Plenary Speakers

Institute of Epidemiology at the Helmholtz Zentrum München – German Research Center for Environmental Health, Professor of Epidemiology at the Ludwig Maximilians Universität München, Germany.

Health effects of Ultrafine Particles

Lydia Bourouiba

Associate Professor of Civil & Environmental Engineering and Mechanical Engineering, Massachusetts Institute of Technology, USA

The Fluid Dynamics of Disease Transmission

Department of Microbiology, Tumor and Cell Biology, Karolinska Institutet,  Stockholm, Sweden

Engineering nanostructured materials for biomedicine by aerosol processes

Dean and Chair Professor of Atmospheric Environment School of Energy and Environment City University of Hong Kong Kowloon, Hong Kong, China

Single-particle Raman spectroscopy in studying multiphase reactions of atmospheric particulates

Professor in Mechanical Engineering, University of Alberta

Beyond particle mobility classifiers: Classifying particles by mass or relaxation time

Annette Peters

Prof. Dr. Annette Peters is Director of the Institute of Epidemiology at Helmholtz Munich – German Research Center for Environmental Health and is full Professor of Epidemiology at the Ludwig Maximilians Universität München, Germany.

She has a long-standing interest in understanding the role of ambient air pollution in contributing to exacerbation and initiation of chronic diseases. In her early publications, she pioneered the field of the link between particulate matter and cardiovascular disease by demonstrating that systemic inflammation is a major contributing factor. During her postdoctoral studies, she has assessed the role of ultrafine particles on asthmatics demonstrating for the first time an association between ambient ultrafine particle concentrations and changes in lung functions in humans with asthma. Moreover, she discovered that ambient particles can indeed trigger myocardial infarctions and alter cardiac function within very short-time frames.

Today, she heads the population-based KORA cohort initiated in the mid-eighties in Augsburg, Germany, which wasfunded by the German Ministry of Education and Research between 2008 and 2014. Following the first measurements in 1999, she has continuously grown the research program on environmental measurements for air pollution and other environmental exposures in the KORA study region.

Georgios S. Sotiriou

Georgios A. Sotiriou is tenured faculty & PI at the Associate Professor level (in Swedish: _Senior __Forskare_) in the Department of Microbiology, Tumor and Cell Biology at Karolinska Institutet (KI) where he directs the Bionanomaterial Technology Laboratory. His research program at KI focuses on studying the properties of nanomaterials made by aerosol processes and then applying this fundamental understanding to tailor functional particles and particle-enabled devices for biomedical applications.

After receiving his Diploma in Applied Physics from the National Technical University of Athens in 2006 and his MSc in Micro- and Nanosystems from ETH Zurich in 2008, he earned his PhD from the Particle Technology Laboratory at ETH Zurich in 2011 and carried out postdoctoral research stays in Harvard University (2013-2015, Center for Nanotechnology and Nanotoxicology) and ETH Zurich (2015-2016, Drug Formulation and Delivery Lab) before joining KI. His research has been recognized internationally by several awards including the 2012 ETH Medal for outstanding Dissertation, the 2013 Hilti Award for Innovative Research, the 2017 ERC Starting Grant and the Young Faculty Award from the 2018 Annual Mayo Clinic Symposium. He was appointed a Future Research Leader from the Swedish Foundation for Strategic Research (SSF) in 2020, he received the Smoluchowski Award in 2020, the ERC Proof-of-Concept Grant and the KI Consolidator Grant in 2021.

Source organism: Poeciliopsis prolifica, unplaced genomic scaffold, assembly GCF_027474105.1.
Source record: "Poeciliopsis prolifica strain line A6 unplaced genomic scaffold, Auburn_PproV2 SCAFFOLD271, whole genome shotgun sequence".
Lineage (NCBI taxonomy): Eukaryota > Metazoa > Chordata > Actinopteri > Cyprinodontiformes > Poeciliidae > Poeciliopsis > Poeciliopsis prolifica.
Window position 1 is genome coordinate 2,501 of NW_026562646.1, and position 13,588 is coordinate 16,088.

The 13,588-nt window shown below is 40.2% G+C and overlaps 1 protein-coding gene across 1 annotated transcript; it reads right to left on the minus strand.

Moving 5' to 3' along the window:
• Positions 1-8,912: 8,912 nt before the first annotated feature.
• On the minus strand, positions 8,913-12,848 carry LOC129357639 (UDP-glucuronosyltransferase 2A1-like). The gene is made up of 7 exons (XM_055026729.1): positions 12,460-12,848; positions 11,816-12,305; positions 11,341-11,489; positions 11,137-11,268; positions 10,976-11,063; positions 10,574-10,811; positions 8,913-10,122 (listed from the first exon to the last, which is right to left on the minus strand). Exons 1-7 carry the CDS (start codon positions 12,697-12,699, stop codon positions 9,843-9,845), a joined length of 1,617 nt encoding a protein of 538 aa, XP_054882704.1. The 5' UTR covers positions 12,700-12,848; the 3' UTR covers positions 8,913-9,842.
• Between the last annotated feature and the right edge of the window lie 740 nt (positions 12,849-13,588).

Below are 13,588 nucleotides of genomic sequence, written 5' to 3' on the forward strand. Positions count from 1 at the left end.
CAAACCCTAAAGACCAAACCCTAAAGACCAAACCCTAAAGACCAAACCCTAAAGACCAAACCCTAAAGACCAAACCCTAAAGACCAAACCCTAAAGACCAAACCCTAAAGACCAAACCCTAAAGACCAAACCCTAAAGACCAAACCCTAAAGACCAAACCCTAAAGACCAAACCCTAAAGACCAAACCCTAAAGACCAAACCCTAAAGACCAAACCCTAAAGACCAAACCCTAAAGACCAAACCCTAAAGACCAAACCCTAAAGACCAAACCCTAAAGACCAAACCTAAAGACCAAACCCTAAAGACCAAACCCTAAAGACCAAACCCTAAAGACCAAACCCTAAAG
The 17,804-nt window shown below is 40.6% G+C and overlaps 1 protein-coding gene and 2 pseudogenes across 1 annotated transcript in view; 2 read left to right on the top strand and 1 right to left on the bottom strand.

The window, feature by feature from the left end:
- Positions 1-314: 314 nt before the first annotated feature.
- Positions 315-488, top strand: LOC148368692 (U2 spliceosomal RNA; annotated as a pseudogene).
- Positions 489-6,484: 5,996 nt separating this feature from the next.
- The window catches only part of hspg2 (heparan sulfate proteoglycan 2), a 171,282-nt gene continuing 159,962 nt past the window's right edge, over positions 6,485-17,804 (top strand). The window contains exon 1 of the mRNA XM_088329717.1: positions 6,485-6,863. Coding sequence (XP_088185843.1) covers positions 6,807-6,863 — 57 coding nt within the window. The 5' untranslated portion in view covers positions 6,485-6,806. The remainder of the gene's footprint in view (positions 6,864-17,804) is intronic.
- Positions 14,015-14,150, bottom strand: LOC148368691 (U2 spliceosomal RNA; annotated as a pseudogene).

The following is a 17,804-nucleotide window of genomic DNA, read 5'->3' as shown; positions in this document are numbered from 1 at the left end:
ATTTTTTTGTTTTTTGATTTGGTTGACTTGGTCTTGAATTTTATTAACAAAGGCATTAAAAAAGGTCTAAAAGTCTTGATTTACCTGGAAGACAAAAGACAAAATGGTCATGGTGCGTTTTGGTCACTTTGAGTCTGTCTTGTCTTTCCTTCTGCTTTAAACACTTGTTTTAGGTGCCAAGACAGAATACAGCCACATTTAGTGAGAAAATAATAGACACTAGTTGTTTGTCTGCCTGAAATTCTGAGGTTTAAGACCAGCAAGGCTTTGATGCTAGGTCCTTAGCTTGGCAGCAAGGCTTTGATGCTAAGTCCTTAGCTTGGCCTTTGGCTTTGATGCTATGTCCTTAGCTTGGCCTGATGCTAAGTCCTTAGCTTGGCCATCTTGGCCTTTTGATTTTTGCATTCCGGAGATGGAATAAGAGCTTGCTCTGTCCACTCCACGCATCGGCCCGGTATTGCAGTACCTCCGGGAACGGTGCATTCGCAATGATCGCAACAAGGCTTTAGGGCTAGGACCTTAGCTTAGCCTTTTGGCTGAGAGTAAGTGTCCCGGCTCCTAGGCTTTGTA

Chak K. Chan

Professor Chak K. Chan obtained BSc in Chemical Engineering from the University of Texas at Austin in 1986 and PhD in Chemical Engineering from the California Institute of Technology in 1992. He is currently Dean and Chair Professor in School of Energy and Environment at City University of Hong Kong.  Before that, he was at the Hong Kong University of Science and Technology.

Professor Chan has over 30 years of research experience in air pollution and aerosol science.  He specializes in aerosol water uptake and phase transformation, gas-aerosol interactions, the formation of secondary aerosols, and laser spectroscopy of aerosols.

Professor Chan was the winner of the first Asian Young Aerosol Scientist Award (2004) from the Asian Aerosol Research Assembly. He also received the Haagen Smit Award of Atmospheric Environment in 2015 and Best paper Award in Environmental Science and Technology Letters in 2019. He was Editor-in-Chief of Atmospheric Environment in 2008-2019.  He has also served in the Editorial Boards of Aerosol Science and Technology and Atmospheric Chemistry and Physics and is currently an Editorial Board member of Environmental Science and Technology and Aerosol Air Quality and Research. 

Jason Olfert

Dr Jason Olfert is Professor in Mechanical Engineering at the University of Alberta. His research is focused on developing novel aerosol instruments and characterizing particulate emissions from combustion sources. Dr. Olfert’s past and current research is focused on particulate emissions from internal combustion engines, gas turbine engines, flares, and burners. He has worked on the development of the centrifugal particle mass analyzer (CPMA), aerodynamic aerosol classifier (AAC), and the miniature inverted soot generator (MISG) which are all commercially available instruments. Dr Olfert serves as an editor for the journal Aerosol Science and Technology. Dr Olfert has been awarded the Sheldon K Friedlander Award, Masao Horiba Award, and Fissan-Pui-TSI Award for his contributions to aerosol science.